The intermolecular contacts, a measure of binding thermodynamics and defined in Eq. 1, indicate that during the simulation the degrees of lignin–lignin and lignin–cellulose association do not vary significantly (Fig. 2a), as would be expected for the pre-equilibrated lignocellulose fibrils used here. As the simulation progresses a gradual increase in the number of enzymatic contacts is observed as the enzymes diffuse to the lignocellulose. However, all enzymes are bound to another interaction partner within 600 ns (Fig. 2b), so the growth in the number of enzyme–lignin contacts seen over the second half of the simulation in Fig. 2a arises from enzymes that are already bound optimizing their interfacial area with the lignin.
Fig. 2

a Contact counts as a function of time between enzyme E, lignin L, and cellulose C molecules. b Time traces of the fraction of the 54 enzymes that are unbound, U; bound only to cellulose, C; bound only to lignin, L; bound only to other enzymes, E; bound to enzymes and cellulose, E+C; bound to enzymes and lignin, E+L; bound to lignin and cellulose, L+C; bound to other enzymes, lignin and cellulose, E+C+L. In this analysis, an enzyme is said to be bound if any of its heavy atoms are within 3.2 Å of a heavy atom in another molecule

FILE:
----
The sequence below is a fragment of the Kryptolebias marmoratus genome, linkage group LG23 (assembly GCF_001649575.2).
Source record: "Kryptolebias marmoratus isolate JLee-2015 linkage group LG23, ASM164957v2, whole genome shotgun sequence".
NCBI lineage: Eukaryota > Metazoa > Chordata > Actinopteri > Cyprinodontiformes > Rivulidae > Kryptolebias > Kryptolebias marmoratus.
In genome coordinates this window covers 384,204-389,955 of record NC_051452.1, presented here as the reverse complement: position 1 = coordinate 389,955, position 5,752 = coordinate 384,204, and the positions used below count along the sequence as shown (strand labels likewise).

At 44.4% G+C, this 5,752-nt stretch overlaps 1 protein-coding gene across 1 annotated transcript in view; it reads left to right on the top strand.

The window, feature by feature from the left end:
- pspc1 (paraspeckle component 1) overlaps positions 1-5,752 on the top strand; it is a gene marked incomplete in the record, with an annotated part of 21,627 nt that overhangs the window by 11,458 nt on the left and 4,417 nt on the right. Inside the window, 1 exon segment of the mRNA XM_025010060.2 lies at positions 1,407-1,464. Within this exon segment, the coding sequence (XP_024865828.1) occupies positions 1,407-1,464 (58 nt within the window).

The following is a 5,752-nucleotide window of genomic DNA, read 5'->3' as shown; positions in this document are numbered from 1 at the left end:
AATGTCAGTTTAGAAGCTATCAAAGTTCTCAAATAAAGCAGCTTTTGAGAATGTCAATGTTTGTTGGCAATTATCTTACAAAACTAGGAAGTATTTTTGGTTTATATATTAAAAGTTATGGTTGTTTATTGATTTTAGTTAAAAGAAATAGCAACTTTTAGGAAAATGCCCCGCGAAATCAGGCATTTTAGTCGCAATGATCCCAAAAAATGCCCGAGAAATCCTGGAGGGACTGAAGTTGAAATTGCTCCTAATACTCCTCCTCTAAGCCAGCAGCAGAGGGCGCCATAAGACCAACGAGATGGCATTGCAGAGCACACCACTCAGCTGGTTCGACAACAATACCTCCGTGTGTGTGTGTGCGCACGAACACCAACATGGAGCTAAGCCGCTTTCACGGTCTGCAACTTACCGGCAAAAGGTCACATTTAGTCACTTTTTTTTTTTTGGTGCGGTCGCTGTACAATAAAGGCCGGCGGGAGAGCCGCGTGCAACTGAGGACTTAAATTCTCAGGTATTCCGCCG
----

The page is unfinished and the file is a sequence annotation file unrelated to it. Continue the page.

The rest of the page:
The cellulases overwhelmingly interact with either only lignin or both lignin and cellulose. Together, these equally large populations account for approximately 80 % of all enzymes (Fig. 2b). This corresponds to 160 mg of protein bound to 1 g of biomass “solids” (cellulose and lignin), in broad agreement with the experimentally determined cellulase binding capacity of thermochemically pretreated biomass systems, which is 160 mg/g for Douglas-fir softwood [41], 170 mg/g for poplar [42], and 140–150 mg/g for corn stover [7, 43].